Newsweek's Clift Examines Biden, Rendell Roles in Specter Switch

Eleanor Clift is by no stretch a conservative apologist, but her reporting in Newsweek on the Specter switch exposes an angle that the broadcast networks are omitting: the Machiavellian maneuvers behind-the-scenes to coax Specter to jump the GOP ship.

Of particular interest is Clift's revelation that Gov. Ed Rendell's motive for pushing Specter to become a Democrat was to shut down a potential Democratic rival for the U.S. Senate, Rep. Joe Sestak (Pa.) [emphasis mine].:

 Those who know Rendell say he really wants the seat that Specter holds but would not run against his friend. The scenario that was unfolding had Specter losing in the Republican primary to Club for Growth President Pat Toomy, the favorite of Pennsylvania's conservative Republican base, and then had Toomy losing to a Democrat in November 2010. The Democrat suiting up for that task was Rep. Joe Sestak, a retired Navy admiral in his second term, eager to move up, and at 57 years of age, young enough to stake a claim on the seat.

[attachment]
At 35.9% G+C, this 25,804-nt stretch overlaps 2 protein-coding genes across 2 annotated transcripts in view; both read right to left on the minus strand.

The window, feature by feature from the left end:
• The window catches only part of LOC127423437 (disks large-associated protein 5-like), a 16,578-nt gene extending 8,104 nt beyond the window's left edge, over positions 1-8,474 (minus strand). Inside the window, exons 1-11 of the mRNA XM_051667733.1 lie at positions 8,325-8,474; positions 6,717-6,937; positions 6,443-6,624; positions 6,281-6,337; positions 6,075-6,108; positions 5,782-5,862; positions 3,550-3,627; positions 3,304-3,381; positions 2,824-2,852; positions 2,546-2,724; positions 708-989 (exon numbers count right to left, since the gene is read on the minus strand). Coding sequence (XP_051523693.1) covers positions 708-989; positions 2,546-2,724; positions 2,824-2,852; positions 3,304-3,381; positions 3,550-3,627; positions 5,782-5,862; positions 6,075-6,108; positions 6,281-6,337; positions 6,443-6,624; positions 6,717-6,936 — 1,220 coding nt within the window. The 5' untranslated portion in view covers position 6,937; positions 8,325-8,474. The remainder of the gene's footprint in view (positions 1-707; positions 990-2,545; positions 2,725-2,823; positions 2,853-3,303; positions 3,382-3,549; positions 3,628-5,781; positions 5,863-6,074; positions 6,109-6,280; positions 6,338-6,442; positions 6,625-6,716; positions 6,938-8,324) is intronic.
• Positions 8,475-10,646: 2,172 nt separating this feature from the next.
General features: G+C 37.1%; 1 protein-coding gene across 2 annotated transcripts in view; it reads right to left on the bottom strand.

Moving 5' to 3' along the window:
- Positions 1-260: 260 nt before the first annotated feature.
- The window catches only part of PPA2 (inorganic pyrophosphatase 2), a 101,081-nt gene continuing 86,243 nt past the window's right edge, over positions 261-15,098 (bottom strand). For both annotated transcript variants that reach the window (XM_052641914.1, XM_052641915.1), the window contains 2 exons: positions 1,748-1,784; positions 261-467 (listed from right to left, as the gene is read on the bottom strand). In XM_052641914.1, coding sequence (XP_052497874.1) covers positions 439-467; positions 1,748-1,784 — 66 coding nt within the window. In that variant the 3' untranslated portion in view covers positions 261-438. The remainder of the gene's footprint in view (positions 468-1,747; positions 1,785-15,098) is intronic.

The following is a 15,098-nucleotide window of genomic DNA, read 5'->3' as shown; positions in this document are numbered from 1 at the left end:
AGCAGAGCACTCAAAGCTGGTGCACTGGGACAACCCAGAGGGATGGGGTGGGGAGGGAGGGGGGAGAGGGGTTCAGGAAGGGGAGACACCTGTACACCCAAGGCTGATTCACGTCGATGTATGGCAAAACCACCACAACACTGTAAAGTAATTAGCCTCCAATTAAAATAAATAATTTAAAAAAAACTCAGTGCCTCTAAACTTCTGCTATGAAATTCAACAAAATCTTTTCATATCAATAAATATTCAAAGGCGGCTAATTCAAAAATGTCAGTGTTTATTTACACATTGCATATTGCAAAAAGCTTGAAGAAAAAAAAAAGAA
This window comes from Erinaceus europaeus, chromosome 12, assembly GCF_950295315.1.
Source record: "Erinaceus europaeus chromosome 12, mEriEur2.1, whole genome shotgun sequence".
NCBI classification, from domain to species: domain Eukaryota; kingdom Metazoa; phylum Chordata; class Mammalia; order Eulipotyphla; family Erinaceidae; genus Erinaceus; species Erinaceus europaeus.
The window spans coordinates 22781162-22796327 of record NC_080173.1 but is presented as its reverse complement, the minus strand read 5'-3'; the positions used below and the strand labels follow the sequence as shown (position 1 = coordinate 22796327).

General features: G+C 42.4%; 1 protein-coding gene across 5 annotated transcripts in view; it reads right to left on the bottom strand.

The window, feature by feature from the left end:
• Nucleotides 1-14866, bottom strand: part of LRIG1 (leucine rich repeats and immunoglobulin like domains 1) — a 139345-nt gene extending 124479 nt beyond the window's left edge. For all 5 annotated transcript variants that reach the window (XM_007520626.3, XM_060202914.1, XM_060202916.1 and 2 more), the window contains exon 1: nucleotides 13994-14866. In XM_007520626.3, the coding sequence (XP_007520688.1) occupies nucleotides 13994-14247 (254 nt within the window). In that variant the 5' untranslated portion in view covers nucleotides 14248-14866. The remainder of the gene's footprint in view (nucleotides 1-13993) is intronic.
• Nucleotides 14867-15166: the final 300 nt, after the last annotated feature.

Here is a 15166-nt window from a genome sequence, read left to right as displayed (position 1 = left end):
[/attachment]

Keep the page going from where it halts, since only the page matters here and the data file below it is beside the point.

A Sestak candidacy would derail Rendell's future plans. Keeping Specter in the seat at his age, which is 79, makes it far more likely that the seat would open up in the kind of timetable Rendell would hope for.


Whatever Rendell did to get Specter to this point, their political futures are now inextricably bound together. And if there's any politician you want on your side in a knife fight, it's Rendell. He is the closest thing to a ward boss in Pennsylvania. He can clear the field for Specter, gin up the enthusiastic support and help raise the kind of money Specter will need. And then, in due time, it will be Rendell's turn.

Congress Political Groups Campaigns & Elections Liberals & Democrats Conservatives & Republicans 2010 Congressional Newsweek Joe Sestak Ed Rendell Arlen Specter